The beautiful neo-Gothic St Joseph's Cathedral in downtown Hanoi was consecrated in 1886 and remains active today thanks to the city being home to a large community of local Catholics.
Vietnam is predominantly Buddhist, but that didn't stop the French colonists from attempting to save souls the Catholic way. The French demolished 800-year-old Bao Thien pagoda, which stood on the site and was important to the Vietnamese, in order to build the distinctly European-style church. It was built by French missionary and apostolic vicar of Tonkin Paul-François Puginier, with Paris' Notre Dame in mind. The still very active bell towers reach 31.5 metres high, making this an impressive building.
The church was closed in 1975 upon the reunification of Vietnam, and was not reopened until 1985; mass was only held again in 1990.
Access the cathedral via a side door, as the frontage is blocked off by temporary gating. The interior is majestic, and the church is known for its beautiful, French-produced stained glass—incredibly, the original has survived decades of tumultuous times.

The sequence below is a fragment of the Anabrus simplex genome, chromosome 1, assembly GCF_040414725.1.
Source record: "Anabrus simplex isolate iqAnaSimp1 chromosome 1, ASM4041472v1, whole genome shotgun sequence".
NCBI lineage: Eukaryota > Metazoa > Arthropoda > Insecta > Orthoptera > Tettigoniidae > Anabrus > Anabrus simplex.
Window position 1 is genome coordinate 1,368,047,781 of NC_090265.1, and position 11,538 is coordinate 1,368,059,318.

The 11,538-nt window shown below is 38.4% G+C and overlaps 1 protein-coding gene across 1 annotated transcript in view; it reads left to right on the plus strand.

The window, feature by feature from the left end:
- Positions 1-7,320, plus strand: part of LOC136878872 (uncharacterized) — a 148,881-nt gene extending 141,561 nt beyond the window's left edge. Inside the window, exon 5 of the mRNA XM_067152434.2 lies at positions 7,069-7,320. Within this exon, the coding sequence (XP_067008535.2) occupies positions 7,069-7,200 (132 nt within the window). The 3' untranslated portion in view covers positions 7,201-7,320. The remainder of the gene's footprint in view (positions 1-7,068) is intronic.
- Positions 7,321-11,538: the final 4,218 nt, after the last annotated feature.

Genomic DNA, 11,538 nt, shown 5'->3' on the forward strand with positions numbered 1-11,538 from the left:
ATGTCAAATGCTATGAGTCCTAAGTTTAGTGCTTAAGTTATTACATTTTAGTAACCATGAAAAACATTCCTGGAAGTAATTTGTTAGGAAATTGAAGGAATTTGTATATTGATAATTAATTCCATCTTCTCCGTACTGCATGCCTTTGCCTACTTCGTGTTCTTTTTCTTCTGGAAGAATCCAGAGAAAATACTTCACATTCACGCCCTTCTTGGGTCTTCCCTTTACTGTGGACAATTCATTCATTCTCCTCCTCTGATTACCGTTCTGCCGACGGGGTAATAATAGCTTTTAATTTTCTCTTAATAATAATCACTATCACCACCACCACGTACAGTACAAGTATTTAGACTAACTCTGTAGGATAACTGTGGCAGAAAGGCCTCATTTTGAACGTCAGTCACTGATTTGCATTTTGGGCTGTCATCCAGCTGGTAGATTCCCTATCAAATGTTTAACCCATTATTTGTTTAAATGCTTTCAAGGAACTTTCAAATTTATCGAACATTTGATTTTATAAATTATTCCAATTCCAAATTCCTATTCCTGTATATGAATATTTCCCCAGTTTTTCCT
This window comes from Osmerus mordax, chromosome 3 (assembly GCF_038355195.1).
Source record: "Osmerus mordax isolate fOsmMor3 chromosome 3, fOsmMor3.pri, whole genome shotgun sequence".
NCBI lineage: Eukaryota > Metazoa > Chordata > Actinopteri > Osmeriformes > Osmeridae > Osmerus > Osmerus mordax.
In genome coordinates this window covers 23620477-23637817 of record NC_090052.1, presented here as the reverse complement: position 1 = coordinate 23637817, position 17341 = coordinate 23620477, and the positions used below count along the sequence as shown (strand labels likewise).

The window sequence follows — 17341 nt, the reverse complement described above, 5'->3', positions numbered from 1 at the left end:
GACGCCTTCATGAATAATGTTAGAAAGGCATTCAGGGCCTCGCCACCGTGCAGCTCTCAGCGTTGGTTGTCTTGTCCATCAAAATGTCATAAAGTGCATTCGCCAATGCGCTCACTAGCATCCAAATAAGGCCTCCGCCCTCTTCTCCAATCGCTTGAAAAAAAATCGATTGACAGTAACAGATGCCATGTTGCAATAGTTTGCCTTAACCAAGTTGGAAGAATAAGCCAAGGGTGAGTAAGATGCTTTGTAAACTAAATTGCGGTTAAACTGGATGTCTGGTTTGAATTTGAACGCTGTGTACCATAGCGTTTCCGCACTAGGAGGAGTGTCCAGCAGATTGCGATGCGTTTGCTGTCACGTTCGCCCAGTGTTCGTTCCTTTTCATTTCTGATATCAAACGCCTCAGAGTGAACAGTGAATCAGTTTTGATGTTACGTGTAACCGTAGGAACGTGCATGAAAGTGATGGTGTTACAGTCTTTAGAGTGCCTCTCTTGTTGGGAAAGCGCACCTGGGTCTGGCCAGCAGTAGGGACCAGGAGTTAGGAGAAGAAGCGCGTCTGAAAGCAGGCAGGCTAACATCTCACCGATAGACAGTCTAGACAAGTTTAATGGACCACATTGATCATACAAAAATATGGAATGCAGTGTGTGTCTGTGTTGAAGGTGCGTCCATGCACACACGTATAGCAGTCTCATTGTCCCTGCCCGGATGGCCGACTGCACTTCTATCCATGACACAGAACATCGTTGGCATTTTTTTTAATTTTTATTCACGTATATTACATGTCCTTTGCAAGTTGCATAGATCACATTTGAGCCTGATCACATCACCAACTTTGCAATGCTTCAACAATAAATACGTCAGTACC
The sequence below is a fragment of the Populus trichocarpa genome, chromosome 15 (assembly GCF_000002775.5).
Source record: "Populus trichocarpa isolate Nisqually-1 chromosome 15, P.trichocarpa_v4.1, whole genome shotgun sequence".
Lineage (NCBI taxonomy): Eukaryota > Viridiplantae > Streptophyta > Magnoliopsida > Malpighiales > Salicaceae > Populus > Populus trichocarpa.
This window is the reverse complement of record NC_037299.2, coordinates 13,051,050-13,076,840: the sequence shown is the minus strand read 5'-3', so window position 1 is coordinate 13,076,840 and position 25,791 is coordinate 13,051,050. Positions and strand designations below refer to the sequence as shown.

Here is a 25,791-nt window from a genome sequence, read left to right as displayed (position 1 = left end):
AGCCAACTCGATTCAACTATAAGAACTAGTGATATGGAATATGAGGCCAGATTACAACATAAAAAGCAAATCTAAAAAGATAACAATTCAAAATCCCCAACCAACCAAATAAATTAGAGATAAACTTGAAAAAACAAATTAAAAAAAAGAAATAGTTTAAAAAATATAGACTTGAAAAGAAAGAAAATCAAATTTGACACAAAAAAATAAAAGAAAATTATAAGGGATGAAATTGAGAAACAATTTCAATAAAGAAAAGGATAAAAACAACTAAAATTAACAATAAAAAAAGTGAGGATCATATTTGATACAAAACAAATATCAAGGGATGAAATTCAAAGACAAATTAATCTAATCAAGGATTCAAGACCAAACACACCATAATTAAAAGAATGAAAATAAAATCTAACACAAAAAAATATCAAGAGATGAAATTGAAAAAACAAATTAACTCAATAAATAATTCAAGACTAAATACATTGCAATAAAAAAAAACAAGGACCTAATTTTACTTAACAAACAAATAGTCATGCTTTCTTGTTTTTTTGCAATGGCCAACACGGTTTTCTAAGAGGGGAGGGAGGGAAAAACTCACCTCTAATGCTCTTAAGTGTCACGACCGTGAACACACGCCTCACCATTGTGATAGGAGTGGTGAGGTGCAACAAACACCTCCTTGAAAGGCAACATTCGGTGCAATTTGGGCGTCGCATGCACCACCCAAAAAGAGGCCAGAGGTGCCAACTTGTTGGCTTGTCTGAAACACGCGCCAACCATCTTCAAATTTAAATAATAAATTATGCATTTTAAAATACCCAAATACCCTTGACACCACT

The square around the cathedral is popular with locals just hanging out sipping tea and munching on sunflower seeds along the footpaths, and during the spring wedding season you'll likely see couples having pre-wedding photos taken outside the church.
We suggest heading to the rooftop of Eden to enjoy the view with a coffee, or the balcony of Hanoi House to sip a beer and watch the goings on in the square. For a meal, try La Place or Marilyn, both with balconies looking on to the square.
By Samantha Brown.
Last updated on 15th March, 2017.
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